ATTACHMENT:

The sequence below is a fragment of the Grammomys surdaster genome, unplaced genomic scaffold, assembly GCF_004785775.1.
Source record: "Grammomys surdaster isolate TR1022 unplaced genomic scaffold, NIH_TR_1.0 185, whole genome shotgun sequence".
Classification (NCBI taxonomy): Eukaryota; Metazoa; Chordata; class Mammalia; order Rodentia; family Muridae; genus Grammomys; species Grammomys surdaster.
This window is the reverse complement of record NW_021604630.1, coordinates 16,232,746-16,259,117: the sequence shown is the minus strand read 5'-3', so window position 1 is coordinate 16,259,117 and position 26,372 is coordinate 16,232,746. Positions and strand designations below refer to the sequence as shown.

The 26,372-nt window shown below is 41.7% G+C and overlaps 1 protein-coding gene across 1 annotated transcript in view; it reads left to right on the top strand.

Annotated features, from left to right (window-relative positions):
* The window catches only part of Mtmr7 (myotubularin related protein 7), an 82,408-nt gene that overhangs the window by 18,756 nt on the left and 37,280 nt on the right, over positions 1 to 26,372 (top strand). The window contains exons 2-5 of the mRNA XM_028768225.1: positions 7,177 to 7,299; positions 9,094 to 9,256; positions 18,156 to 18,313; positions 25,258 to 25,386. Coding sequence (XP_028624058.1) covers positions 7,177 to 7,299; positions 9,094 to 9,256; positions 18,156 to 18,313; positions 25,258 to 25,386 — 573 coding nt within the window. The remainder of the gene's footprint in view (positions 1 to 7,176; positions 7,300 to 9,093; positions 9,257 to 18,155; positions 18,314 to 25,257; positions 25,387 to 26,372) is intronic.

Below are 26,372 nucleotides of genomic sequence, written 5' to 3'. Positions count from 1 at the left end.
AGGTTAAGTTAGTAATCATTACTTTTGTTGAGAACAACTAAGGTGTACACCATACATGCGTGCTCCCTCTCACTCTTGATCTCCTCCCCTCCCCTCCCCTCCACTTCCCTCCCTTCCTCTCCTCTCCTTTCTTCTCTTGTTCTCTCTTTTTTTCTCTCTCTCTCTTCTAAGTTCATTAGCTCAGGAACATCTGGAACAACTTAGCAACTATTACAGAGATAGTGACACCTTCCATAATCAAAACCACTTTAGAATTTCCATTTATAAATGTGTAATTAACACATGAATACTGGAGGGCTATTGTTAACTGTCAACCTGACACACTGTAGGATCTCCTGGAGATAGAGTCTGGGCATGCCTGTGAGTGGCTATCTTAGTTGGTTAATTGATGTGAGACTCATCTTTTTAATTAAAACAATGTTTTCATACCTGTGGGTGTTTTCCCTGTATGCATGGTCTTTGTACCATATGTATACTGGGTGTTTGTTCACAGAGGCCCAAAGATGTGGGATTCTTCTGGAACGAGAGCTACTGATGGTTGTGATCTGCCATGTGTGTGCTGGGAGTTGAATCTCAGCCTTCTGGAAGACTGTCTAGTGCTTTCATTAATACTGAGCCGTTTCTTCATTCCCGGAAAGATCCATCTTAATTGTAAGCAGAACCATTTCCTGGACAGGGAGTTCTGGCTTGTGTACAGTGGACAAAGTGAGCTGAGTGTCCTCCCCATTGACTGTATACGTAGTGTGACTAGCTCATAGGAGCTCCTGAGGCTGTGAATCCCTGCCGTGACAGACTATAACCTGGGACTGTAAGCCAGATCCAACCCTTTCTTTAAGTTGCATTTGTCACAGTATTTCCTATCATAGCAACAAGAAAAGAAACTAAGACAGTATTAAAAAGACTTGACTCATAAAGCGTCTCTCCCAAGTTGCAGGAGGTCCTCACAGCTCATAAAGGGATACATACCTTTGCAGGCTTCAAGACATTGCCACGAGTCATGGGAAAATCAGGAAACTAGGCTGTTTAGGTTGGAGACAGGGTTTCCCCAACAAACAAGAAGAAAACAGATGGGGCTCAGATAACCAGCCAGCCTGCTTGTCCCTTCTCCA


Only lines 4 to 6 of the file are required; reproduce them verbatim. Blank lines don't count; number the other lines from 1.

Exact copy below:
This window is the reverse complement of record NW_021604630.1, coordinates 16,232,746-16,259,117: the sequence shown is the minus strand read 5'-3', so window position 1 is coordinate 16,259,117 and position 26,372 is coordinate 16,232,746. Positions and strand designations below refer to the sequence as shown.

The 26,372-nt window shown below is 41.7% G+C and overlaps 1 protein-coding gene across 1 annotated transcript in view; it reads left to right on the top strand.

Annotated features, from left to right (window-relative positions):